Issue 6.42
October 16, 2020
Technology + Innovation
Technology and innovation are a fickle date. In January of 2007, Apple introduced the world to the iPhone. At the time, critics panned the “smart phone” and couldn’t believe consumers would pay $600 for a device when they could jump on board with a Nokia phone for $100. 

Apple introduced the world to the iPhone 12 this week. Is anybody still doing business with Nokia? Remember Motorola? How about Kodak? Understanding data, unlocking the key insights, and acting upon those findings helped Apple and others innovate, and this was the theme of our Developing Delaware Conference this past Wednesday. Some highlights from two of our speakers:
Gary S. Laben

Gary and his team recently surveyed people who moved to Delaware in the past decade and those interested in moving to the state to learn WHO they are and WHY they chose or are considering Delaware. Some very interesting insights were revealed this week:

The data presented implies Delaware should expand its outreach beyond the mid-Atlantic.

Delaware's quality of life is appealing to potential residents.

Entrepreneurship is a possible attractor.

Delaware has more to offer than lower taxes.

There is an opportunity to attract families, singles and young achievers.

Jared Chupaila

Brookfield Properties is a global real estate services company, managing, leasing and re-envisioning one of the largest retail portfolios in the US. Their regional shopping centers create a sense of place in the key markets throughout the country — including Delaware's Christiana Mall.

The entire retail industry has been transitioning to a "One Channel" strategy for some time, with the coronavirus only accelerating this trend.

Physical retail is alive and well, rewarding online retailers that invest in a physical presence with an overall incremental sales lift.

High-quality retail real estate is poised to win long-term.

A increasingly important skill for the retail industry is data literacy.

The Winter Ready Restaurant Grant Program is open to independent locally owned restaurants, as well as Delaware-based franchises, that have a permit for outdoor space, whether it is for a temporary parklet or sidewalk cafe, or permanent, private patio.

Up to $5,000 can be requested to cover the costs of winterization, including tents, awnings, heaters, propane, lighting, and furniture. Applicants must ensure proper New Castle County Land Use or municipality permitting has been followed to ensure grantees do not violate county code.

Come see for yourself all that downtown Wilmington has to offer

Small businesses are the heart of our cities and the backbone of our communities. They are there during good times and bad, which is why it is more important than ever that we support them during these uncertain times. On June 12, 2020, Downtown Visions, in partnership with the City of Wilmington and The Committee of 100, launched an effort to support Downtown businesses through Curbside Wilmington. With European café-style, outdoor on-street seating, Downtown restaurants have more ability to provide safe dining. Read more >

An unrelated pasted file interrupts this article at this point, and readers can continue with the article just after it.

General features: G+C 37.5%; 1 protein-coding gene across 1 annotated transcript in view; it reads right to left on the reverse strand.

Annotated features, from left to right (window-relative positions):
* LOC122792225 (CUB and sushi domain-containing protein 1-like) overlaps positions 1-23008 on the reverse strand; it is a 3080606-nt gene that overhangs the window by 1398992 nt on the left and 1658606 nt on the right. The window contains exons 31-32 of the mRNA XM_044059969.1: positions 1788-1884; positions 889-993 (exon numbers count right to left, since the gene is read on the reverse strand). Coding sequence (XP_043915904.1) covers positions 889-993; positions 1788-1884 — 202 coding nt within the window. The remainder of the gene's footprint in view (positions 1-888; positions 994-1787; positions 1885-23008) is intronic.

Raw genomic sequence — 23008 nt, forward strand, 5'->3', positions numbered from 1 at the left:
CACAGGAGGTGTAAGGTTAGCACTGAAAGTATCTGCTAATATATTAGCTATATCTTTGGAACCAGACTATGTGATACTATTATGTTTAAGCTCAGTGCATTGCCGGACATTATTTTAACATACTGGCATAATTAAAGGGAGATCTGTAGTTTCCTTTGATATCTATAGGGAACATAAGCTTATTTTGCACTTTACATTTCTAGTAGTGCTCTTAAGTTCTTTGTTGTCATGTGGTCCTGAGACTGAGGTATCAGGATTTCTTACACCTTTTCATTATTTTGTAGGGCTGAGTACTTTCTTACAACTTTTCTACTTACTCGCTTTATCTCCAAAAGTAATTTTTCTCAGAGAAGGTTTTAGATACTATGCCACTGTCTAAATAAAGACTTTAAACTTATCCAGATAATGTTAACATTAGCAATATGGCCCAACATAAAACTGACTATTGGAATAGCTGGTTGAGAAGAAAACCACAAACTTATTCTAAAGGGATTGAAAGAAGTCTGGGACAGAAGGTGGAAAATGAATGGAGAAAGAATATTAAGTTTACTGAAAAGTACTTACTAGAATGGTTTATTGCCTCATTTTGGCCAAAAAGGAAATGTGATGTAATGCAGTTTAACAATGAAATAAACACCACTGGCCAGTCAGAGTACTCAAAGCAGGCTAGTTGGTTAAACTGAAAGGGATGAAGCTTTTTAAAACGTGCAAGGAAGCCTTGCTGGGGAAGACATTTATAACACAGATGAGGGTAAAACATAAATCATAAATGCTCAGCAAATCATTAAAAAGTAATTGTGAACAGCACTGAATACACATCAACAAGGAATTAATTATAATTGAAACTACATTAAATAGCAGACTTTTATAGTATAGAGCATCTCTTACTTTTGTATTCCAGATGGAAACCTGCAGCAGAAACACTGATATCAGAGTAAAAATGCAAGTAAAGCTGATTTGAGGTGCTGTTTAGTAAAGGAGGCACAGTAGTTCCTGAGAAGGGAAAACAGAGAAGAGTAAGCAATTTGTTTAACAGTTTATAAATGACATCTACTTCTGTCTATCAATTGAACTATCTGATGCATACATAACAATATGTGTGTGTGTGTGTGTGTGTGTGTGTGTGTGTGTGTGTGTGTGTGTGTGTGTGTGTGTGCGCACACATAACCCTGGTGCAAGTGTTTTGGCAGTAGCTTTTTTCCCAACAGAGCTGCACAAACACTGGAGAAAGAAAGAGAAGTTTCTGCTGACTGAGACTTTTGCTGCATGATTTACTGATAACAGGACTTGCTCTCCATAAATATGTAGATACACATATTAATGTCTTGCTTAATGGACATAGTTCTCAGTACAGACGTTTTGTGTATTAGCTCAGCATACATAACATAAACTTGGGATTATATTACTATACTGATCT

DSCC's Kelly Basile named to DBT 40 list
The Delaware State Chamber is proud to announce that Kelly Basile, vice president of strategic communications, was named to this year's DBT 40 list.

The DBT 40 Awards is a select group of the region’s best and brightest young professionals, all under the age of 40, who are making a difference with their intelligence, initiative, and innovation. DSCC extends an enthusiastic congratulations to the entire DBT 40 Class of 2020!
JPMorgan Chase Commits $30 Billion to Advance Racial Equity
Structural barriers in the U.S. have created profound racial inequalities that have been exacerbated by the COVID-19 pandemic. The existing racial wealth gap puts a strain on families’ economic mobility and restricts the U.S. economy.

On October 8, JPMorgan Chase announced long-term commitments to advance racial equity, drive an inclusive economic recovery and break down barriers of systemic racism. Over the next five years, they will harness their expertise in business, policy and philanthropy and commit an additional $30 billion to provide economic opportunity to underserved communities, especially the Black and Latinx communities. Read more >
Back to Basics Learning Dynamics

Whether you are a school district looking to translate IEPs into Spanish or Urdu, a school that needs English Language Learner (ELL) teachers, or a student that needs help passing biology, Back to Basics provides it all. Back to Basics Learning Dynamics, based in Wilmington, is the only true one-stop shop for everything in education. Read more >
In Case You Missed It
Upcoming Events
US Political Election Update with the US Chamber
October 28, 2020
22nd Annual Superstars
in Business Awards
November 4, 2020
Navigating Generations in the Workplace
November 17, 2020
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